INDEPENDENCE, Mo. – A newly proposed city ordinance could put even more restrictions on tobacco sales in the city of Independence.
The ordinance, which will be introduced for the first time in the Nov. 6 City Council meeting, seeks to reduce the number of permits that can be issued for tobacco/convenience stores.
Under the plan, the city would lower the number of tobacco and convenience stores (without gasoline sales) from one per 8,000 residents to one per 15,000 residents. Under the last census, the city showed a population of roughly 116,000, meaning the number of stores allowed would decrease from 14 to seven.
The ordinance has already received approval from the Independence Planning Commission with a 5-0 vote and was forwarded to the City Council with recommendations for its adoption.
The agenda item sheet provided by the city cites the following as the reason for the move:
“According to the Independence Health Department, although progress is being seen in reducing cigarette smoking among U.S. and Independence youth, the use of other tobacco and nicotine products has increased. The government-sponsored Monitoring the Future survey demonstrated an increase in use of other tobacco products, such as electronic cigarettes and flavored cigars. Independence data reflects this increase with more students using electronic cigarettes, than regular cigarettes, and 35% of students believing that electronic cigarettes are less harmful than regular cigarettes. Another study funded by the National Institute on Drug Abuse (NIDA), National Cancer Institute (NCI), the U.S. Food and Drug Administration and Center for Tobacco Products found that students who reported using electronic cigarettes by the time they started high school were more likely to report later use of traditional tobacco products.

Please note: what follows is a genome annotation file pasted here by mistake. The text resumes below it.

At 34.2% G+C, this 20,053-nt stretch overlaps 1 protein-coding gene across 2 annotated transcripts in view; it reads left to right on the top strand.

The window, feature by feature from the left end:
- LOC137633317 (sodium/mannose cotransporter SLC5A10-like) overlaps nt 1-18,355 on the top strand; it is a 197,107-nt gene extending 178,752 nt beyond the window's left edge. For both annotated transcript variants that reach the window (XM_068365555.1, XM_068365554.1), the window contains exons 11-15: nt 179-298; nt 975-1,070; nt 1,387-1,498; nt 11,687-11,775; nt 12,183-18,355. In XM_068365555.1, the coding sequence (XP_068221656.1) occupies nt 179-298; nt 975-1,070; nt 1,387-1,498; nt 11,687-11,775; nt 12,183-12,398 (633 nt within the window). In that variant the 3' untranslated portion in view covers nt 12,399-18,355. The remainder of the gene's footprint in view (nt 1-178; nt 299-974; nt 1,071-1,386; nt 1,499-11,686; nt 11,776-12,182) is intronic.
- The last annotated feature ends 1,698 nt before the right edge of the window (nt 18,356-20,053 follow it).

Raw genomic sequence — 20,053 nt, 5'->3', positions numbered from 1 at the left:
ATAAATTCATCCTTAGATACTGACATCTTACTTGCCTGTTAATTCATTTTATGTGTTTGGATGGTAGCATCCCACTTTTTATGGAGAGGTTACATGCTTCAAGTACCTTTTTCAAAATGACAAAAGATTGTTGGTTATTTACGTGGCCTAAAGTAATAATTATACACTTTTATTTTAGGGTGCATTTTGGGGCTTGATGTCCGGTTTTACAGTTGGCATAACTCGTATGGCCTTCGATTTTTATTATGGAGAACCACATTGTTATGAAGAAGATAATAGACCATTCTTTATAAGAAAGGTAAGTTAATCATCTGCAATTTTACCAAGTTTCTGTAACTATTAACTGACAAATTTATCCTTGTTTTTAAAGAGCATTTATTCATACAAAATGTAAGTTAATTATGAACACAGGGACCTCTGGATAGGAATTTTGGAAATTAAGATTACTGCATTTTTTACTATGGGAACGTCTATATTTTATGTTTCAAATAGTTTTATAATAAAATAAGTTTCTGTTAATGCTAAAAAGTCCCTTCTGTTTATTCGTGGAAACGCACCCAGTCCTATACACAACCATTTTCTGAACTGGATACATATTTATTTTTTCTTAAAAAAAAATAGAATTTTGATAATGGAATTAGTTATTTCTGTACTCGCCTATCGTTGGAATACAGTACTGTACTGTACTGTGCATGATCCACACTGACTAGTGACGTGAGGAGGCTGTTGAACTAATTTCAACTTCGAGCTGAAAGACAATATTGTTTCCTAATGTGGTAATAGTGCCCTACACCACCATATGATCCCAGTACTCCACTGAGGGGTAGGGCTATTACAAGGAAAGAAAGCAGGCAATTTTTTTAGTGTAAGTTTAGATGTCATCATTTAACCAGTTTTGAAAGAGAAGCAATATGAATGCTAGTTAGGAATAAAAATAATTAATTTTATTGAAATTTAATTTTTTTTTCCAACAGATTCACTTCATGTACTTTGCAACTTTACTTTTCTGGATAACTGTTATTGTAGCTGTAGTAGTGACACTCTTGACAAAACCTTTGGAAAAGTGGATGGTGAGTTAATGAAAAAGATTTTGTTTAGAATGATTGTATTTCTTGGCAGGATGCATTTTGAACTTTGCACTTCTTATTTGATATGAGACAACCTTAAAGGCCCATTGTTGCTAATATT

“Tobacco use continues to be the nation’s number one cause of preventable death. As the City continues to try and take action to protect its citizens from tobacco addiction, the staff is recommending lowering the number of tobacco and convenience stores (without gasoline sales) from 1 per 8,000 residents to 1 per 15,000 residents. With the last decennial census noting a population of 116,882, this would lower the number of tobacco and convenience stores (without gasoline sales) allowed from the current 14 to 7.”
The Missouri Petroleum Marketers and Convenience Store Association (MPCA) is already gearing up to fight the ordinance.
Benjamin Peters is a reporter for the Missouri Times and Missouri Times Magazine, and also produces the #MoLeg Podcast. He joined the Missouri Times in 2016 after working as a sports editor and TV news producer in mid-Missouri. Benjamin is a graduate of Missouri State University in Springfield. To contact Benjamin, email email@example.com or follow him on Twitter @BenjaminDPeters.